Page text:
How do I get to these windows?

[COLOR=Black]Anybody have any idea how I might access these upper windows best? The awning is steel and creates a problem for ladder work. Any help is appreciated.

Steve [/COLOR]

Water fed pole or lift.

Tilt in maybe?

The upper windows seem to open with the upper portion remaining revealed. Maybe open the windows and lean out to do the outsides.

That would be a wfp dream job. I’d get the roof panels in for extra as well - they would only get wet anyhow.

If you don’t have waterfed

I would review the I14 standards before you tell your guys to lean out of any windows. Lets keep it safe out there.

[COLOR=Black]Thanks for the responses, These windows do not tilt and they have a metal grid on the outside to give it the colonial (french, whatever) pane look. If I bought a WFP, would this be a good first job to do? I won’t have much time to practice. I am thinking of a lift though because the glass is really cruddy.[/COLOR]

On second story buildings with cruddy windows, I use a 6" steel wool sleeve on a pole to scrub the windows in between washings with the water fed pole.
i.e. wet and light scrub with water fed pole, scrub with steel wool sleeve, then final wash and rinse with water fed pole.
Good luck!

I would poll them with a ledger if need be.

I too would definetly try to pole these. The only big problem I could see is that those metal awnings stick out quite a bit and one might have to stand on the road to get the right angle. If there are parked cars there at the time, that could also get in your way of poling.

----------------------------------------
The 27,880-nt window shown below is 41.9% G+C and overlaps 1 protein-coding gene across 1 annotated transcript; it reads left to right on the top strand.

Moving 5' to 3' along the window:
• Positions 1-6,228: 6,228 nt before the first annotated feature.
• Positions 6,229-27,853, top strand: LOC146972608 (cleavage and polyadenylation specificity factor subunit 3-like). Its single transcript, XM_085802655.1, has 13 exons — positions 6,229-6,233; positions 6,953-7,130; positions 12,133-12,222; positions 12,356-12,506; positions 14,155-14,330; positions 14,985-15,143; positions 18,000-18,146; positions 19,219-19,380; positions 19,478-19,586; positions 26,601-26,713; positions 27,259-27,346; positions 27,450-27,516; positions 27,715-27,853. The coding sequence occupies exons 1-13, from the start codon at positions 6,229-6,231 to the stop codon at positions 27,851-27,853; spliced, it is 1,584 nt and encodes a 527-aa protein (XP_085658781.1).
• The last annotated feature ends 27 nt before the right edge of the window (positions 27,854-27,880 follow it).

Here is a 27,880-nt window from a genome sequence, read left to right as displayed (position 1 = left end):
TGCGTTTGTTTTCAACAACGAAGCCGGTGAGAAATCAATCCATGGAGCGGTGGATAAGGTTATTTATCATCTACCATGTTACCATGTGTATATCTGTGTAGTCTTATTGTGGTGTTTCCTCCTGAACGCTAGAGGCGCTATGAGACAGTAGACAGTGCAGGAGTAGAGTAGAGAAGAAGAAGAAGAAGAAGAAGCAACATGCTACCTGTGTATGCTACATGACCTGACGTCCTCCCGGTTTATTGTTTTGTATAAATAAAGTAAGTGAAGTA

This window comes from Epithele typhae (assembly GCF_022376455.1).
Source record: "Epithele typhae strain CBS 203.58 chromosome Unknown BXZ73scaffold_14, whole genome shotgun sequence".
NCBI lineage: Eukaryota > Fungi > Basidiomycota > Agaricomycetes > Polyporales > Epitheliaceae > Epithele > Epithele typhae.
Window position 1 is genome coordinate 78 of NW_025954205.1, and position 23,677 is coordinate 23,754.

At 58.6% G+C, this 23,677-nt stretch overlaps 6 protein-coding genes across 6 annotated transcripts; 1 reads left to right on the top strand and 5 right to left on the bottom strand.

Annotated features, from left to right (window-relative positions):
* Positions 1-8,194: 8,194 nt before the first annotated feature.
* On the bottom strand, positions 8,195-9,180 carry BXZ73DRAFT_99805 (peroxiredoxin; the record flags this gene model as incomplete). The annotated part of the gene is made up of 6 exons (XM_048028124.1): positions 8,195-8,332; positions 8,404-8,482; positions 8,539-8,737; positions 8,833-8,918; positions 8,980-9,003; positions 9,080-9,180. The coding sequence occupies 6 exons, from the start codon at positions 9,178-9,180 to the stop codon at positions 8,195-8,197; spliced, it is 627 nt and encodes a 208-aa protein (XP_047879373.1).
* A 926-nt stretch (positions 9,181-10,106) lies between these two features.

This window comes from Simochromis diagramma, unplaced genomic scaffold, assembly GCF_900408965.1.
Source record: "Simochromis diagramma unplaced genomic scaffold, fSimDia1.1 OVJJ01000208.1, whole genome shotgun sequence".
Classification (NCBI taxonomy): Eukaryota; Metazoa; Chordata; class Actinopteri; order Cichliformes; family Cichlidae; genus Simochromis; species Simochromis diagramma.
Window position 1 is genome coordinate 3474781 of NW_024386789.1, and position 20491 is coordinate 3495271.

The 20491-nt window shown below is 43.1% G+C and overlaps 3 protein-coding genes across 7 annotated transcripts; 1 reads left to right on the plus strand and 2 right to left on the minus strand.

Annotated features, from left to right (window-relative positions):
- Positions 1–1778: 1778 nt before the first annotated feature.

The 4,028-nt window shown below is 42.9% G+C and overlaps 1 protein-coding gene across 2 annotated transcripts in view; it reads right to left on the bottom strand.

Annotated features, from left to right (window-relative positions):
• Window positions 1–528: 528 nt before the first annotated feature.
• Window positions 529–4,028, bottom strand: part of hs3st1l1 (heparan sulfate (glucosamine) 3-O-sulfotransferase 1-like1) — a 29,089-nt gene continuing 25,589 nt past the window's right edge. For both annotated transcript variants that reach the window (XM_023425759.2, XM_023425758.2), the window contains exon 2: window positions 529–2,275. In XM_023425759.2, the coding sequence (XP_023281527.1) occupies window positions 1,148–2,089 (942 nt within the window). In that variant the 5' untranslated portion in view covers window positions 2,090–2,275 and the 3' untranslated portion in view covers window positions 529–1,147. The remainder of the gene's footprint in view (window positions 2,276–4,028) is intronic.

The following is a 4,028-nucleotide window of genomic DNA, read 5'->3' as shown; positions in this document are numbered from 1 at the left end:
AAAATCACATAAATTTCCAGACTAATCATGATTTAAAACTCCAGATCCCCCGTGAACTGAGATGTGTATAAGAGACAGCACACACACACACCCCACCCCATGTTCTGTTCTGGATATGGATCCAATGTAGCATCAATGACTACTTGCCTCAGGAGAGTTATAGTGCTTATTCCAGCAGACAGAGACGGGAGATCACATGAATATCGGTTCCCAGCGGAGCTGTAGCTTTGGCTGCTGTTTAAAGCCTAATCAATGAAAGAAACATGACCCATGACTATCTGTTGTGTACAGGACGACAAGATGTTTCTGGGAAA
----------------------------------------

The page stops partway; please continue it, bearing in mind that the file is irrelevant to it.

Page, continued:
Has anyone considered the possibility that those awnings could be made to lie flat if the support arms are unscrewed? If you’ve got a portable drill this could actually be a quick solution.

I would go with a WFP on this job. Safest way to do it. It would take me all of 10 minutes to clean all those 2nd floor windows in the front.

I would remove the lower, clean the outside upper, clean the lower outside, reinstall the lower, clean the insides and move on…Or…I would borrow my neighbor, the cable installers bucket truck and do the outside between 6:30 and 10:00 am on a Sunday Morning

Hmm why cant you attach steel wool/scrubby pad to the back of a brush in an orderly fashion

Can’t see that working…That frame looks welded, besides can’t see the copper awning just swinging down along the wall.

Regardless of weather it would work or not, If that was my office/shop i wouldn’t allow the porch to be taken down just to suit the window cleaning, from a disturbance and insurance point of view…wouldn’t be worth it

Thanks for the replies, but I didn’t get the job. No matter, there are others.

Would you really have to lean out? I would think you could use a 4-5" pole with super-system scrubber & squeegee (for the top ones anyway) and not have to lean out.

On residential jobs with smaller roof overhangs (not sure if it would work with such large awnings,) we try and attach a ladder standoff so that it rests near the top of the window, and then see if the extra space allows a suitable ladder angle. Then we use a small pole extension to reach from the ladder to the window, instead trying to pole the window from the street.

3 quick chair drops.

Thats what I would use also.